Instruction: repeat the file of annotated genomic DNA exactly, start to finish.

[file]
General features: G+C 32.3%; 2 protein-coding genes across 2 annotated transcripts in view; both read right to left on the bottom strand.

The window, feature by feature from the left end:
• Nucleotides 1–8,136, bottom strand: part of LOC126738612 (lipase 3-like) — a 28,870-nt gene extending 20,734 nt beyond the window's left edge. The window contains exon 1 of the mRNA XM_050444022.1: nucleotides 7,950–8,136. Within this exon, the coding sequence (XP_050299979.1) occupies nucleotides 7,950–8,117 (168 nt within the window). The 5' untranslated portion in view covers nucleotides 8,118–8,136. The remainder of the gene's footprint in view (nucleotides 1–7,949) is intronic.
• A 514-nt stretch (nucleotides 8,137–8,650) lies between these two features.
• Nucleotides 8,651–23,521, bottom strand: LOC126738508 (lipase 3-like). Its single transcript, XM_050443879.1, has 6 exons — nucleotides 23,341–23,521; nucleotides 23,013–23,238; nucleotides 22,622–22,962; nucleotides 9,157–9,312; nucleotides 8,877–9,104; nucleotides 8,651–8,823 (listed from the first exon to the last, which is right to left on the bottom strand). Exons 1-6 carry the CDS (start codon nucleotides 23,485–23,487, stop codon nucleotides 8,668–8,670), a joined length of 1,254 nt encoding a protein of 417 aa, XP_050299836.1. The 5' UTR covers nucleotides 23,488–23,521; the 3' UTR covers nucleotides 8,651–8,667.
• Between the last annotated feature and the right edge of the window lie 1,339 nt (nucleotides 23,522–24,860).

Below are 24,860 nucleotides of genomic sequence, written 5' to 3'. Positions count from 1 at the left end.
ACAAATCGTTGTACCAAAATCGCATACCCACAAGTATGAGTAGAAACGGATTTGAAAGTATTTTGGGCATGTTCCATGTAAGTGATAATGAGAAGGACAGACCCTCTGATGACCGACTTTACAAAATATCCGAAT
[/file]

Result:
General features: G+C 32.3%; 2 protein-coding genes across 2 annotated transcripts in view; both read right to left on the bottom strand.

The window, feature by feature from the left end:
• Nucleotides 1–8,136, bottom strand: part of LOC126738612 (lipase 3-like) — a 28,870-nt gene extending 20,734 nt beyond the window's left edge. The window contains exon 1 of the mRNA XM_050444022.1: nucleotides 7,950–8,136. Within this exon, the coding sequence (XP_050299979.1) occupies nucleotides 7,950–8,117 (168 nt within the window). The 5' untranslated portion in view covers nucleotides 8,118–8,136. The remainder of the gene's footprint in view (nucleotides 1–7,949) is intronic.
• A 514-nt stretch (nucleotides 8,137–8,650) lies between these two features.
• Nucleotides 8,651–23,521, bottom strand: LOC126738508 (lipase 3-like). Its single transcript, XM_050443879.1, has 6 exons — nucleotides 23,341–23,521; nucleotides 23,013–23,238; nucleotides 22,622–22,962; nucleotides 9,157–9,312; nucleotides 8,877–9,104; nucleotides 8,651–8,823 (listed from the first exon to the last, which is right to left on the bottom strand). Exons 1-6 carry the CDS (start codon nucleotides 23,485–23,487, stop codon nucleotides 8,668–8,670), a joined length of 1,254 nt encoding a protein of 417 aa, XP_050299836.1. The 5' UTR covers nucleotides 23,488–23,521; the 3' UTR covers nucleotides 8,651–8,667.
• Between the last annotated feature and the right edge of the window lie 1,339 nt (nucleotides 23,522–24,860).

Below are 24,860 nucleotides of genomic sequence, written 5' to 3'. Positions count from 1 at the left end.
ACAAATCGTTGTACCAAAATCGCATACCCACAAGTATGAGTAGAAACGGATTTGAAAGTATTTTGGGCATGTTCCATGTAAGTGATAATGAGAAGGACAGACCCTCTGATGACCGACTTTACAAAATATCCGAAT